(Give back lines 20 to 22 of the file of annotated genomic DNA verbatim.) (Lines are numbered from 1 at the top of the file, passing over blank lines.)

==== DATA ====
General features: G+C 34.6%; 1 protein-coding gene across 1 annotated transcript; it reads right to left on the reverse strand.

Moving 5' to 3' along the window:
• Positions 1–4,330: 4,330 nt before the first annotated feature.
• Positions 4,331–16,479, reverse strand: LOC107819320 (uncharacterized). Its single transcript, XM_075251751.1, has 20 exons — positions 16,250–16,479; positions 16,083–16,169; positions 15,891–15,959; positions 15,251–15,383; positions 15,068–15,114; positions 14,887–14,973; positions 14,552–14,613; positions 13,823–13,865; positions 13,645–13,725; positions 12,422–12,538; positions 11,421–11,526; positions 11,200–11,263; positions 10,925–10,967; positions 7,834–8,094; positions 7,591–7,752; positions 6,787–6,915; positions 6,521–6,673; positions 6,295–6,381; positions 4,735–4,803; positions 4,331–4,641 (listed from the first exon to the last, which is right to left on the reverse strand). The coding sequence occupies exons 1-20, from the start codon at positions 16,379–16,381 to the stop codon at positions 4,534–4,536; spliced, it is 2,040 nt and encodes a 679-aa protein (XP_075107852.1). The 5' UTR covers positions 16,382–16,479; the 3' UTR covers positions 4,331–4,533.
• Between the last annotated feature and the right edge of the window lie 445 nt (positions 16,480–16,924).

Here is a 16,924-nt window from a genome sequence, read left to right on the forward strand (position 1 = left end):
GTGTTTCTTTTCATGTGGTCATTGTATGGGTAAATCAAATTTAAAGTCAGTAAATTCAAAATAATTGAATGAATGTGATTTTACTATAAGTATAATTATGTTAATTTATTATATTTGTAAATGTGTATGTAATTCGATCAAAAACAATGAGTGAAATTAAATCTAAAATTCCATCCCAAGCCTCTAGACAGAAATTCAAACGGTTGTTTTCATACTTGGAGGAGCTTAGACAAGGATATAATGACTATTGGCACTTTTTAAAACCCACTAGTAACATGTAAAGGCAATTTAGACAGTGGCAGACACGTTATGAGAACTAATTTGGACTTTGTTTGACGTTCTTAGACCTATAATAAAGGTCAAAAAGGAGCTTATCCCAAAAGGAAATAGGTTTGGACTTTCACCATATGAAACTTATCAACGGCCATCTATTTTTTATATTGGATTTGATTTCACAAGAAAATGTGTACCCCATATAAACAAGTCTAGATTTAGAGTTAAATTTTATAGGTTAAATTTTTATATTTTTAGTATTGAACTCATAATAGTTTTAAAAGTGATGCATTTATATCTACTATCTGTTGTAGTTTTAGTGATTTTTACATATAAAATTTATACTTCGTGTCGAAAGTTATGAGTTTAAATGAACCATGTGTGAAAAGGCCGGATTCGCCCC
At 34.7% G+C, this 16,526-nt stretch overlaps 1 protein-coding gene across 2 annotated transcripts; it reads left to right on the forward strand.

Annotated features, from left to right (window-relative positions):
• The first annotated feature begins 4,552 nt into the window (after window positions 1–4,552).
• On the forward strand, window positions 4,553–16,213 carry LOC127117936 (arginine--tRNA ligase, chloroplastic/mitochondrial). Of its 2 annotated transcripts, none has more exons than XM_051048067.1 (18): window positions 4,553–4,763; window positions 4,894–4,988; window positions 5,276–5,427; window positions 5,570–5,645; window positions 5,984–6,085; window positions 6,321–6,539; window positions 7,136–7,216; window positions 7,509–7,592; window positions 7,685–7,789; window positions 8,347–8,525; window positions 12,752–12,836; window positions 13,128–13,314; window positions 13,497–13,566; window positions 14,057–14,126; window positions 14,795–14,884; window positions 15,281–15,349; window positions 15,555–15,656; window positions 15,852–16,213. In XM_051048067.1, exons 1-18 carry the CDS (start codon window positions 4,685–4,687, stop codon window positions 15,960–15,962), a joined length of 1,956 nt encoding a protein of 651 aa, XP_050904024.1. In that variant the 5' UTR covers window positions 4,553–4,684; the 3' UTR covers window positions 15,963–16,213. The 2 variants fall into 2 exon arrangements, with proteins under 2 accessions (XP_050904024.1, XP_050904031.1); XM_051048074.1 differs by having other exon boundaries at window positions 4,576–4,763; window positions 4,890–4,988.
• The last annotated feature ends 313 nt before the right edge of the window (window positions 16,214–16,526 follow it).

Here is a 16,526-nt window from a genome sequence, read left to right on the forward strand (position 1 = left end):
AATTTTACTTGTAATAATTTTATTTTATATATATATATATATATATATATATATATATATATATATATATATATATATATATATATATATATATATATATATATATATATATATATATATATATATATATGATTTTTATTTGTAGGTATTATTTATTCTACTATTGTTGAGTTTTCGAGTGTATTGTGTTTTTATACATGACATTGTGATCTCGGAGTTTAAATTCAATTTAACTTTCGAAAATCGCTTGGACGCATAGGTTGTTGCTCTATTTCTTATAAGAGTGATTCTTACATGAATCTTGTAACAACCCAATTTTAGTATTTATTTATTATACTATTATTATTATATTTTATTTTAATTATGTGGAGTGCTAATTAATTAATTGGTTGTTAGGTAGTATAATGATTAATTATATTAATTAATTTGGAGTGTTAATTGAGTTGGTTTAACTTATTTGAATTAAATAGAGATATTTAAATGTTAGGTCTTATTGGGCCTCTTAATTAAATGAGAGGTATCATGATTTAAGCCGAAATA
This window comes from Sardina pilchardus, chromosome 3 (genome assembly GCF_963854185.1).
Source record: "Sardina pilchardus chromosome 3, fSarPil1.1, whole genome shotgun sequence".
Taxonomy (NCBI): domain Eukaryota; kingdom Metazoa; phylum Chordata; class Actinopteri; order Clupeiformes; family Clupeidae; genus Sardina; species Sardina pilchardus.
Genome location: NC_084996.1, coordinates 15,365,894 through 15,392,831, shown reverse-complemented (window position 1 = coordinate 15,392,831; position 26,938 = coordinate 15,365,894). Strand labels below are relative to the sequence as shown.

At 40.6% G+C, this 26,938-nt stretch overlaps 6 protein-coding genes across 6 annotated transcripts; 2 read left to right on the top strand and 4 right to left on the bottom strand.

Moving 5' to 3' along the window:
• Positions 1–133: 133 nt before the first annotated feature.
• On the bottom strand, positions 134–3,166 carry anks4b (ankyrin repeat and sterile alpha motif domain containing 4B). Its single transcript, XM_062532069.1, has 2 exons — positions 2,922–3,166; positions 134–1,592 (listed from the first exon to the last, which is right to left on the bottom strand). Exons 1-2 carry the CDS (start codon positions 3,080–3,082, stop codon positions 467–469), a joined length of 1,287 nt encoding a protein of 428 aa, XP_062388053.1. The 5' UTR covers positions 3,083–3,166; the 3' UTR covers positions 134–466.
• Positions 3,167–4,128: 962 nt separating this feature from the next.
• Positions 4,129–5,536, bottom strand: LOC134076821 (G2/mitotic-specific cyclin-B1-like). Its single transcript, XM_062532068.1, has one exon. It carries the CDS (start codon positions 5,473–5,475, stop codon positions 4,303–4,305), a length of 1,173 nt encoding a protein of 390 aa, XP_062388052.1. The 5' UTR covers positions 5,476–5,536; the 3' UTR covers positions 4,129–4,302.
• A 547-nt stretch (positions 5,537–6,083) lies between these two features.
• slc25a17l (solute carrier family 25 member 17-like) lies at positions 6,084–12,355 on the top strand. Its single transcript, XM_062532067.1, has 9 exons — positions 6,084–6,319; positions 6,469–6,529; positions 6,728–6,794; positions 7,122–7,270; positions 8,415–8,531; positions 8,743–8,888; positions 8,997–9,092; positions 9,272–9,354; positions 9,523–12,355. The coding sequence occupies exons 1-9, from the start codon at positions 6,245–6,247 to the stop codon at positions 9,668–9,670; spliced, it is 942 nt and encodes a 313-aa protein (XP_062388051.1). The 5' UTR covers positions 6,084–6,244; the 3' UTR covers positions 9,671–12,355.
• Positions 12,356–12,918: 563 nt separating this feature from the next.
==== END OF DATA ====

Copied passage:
Moving 5' to 3' along the window:
• Positions 1–133: 133 nt before the first annotated feature.
• On the bottom strand, positions 134–3,166 carry anks4b (ankyrin repeat and sterile alpha motif domain containing 4B). Its single transcript, XM_062532069.1, has 2 exons — positions 2,922–3,166; positions 134–1,592 (listed from the first exon to the last, which is right to left on the bottom strand). Exons 1-2 carry the CDS (start codon positions 3,080–3,082, stop codon positions 467–469), a joined length of 1,287 nt encoding a protein of 428 aa, XP_062388053.1. The 5' UTR covers positions 3,083–3,166; the 3' UTR covers positions 134–466.